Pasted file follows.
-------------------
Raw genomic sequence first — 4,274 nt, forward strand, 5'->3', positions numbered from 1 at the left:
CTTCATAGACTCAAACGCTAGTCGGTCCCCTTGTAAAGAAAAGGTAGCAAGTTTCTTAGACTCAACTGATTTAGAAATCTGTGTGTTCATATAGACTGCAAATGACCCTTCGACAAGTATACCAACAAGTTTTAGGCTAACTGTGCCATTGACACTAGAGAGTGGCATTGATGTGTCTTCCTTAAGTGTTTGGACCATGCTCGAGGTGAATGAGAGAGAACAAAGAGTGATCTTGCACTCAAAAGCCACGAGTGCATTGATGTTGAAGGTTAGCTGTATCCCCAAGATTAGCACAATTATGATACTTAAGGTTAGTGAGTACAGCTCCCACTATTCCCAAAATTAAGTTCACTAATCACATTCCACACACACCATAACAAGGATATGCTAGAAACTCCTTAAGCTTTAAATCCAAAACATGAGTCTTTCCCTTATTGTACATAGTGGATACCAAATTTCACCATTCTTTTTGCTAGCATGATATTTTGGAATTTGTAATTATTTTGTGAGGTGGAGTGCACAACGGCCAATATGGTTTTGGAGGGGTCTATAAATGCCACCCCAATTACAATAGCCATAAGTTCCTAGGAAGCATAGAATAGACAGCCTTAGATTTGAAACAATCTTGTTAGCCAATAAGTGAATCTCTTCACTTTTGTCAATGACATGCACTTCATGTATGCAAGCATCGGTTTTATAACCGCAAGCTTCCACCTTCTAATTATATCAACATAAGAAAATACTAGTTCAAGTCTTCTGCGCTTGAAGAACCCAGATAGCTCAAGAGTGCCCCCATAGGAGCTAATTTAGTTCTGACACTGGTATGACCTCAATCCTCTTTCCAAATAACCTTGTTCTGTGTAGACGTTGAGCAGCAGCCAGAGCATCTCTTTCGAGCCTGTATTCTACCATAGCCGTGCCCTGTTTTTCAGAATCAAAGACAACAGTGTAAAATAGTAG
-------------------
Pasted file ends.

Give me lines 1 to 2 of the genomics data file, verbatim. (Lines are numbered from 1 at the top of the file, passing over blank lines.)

Raw genomic sequence first — 4,274 nt, forward strand, 5'->3', positions numbered from 1 at the left:
CTTCATAGACTCAAACGCTAGTCGGTCCCCTTGTAAAGAAAAGGTAGCAAGTTTCTTAGACTCAACTGATTTAGAAATCTGTGTGTTCATATAGACTGCAAATGACCCTTCGACAAGTATACCAACAAGTTTTAGGCTAACTGTGCCATTGACACTAGAGAGTGGCATTGATGTGTCTTCCTTAAGTGTTTGGACCATGCTCGAGGTGAATGAGAGAGAACAAAGAGTGATCTTGCACTCAAAAGCCACGAGTGCATTGATGTTGAAGGTTAGCTGTATCCCCAAGATTAGCACAATTATGATACTTAAGGTTAGTGAGTACAGCTCCCACTATTCCCAAAATTAAGTTCACTAATCACATTCCACACACACCATAACAAGGATATGCTAGAAACTCCTTAAGCTTTAAATCCAAAACATGAGTCTTTCCCTTATTGTACATAGTGGATACCAAATTTCACCATTCTTTTTGCTAGCATGATATTTTGGAATTTGTAATTATTTTGTGAGGTGGAGTGCACAACGGCCAATATGGTTTTGGAGGGGTCTATAAATGCCACCCCAATTACAATAGCCATAAGTTCCTAGGAAGCATAGAATAGACAGCCTTAGATTTGAAACAATCTTGTTAGCCAATAAGTGAATCTCTTCACTTTTGTCAATGACATGCACTTCATGTATGCAAGCATCGGTTTTATAACCGCAAGCTTCCACCTTCTAATTATATCAACATAAGAAAATACTAGTTCAAGTCTTCTGCGCTTGAAGAACCCAGATAGCTCAAGAGTGCCCCCATAGGAGCTAATTTAGTTCTGACACTGGTATGACCTCAATCCTCTTTCCAAATAACCTTGTTCTGTGTAGACGTTGAGCAGCAGCCAGAGCATCTCTTTCGAGCCTGTATTCTACCATAGCCGTGCCCTGTTTTTCAGAATCAAAGACAACAGTGTAAAATAGTAG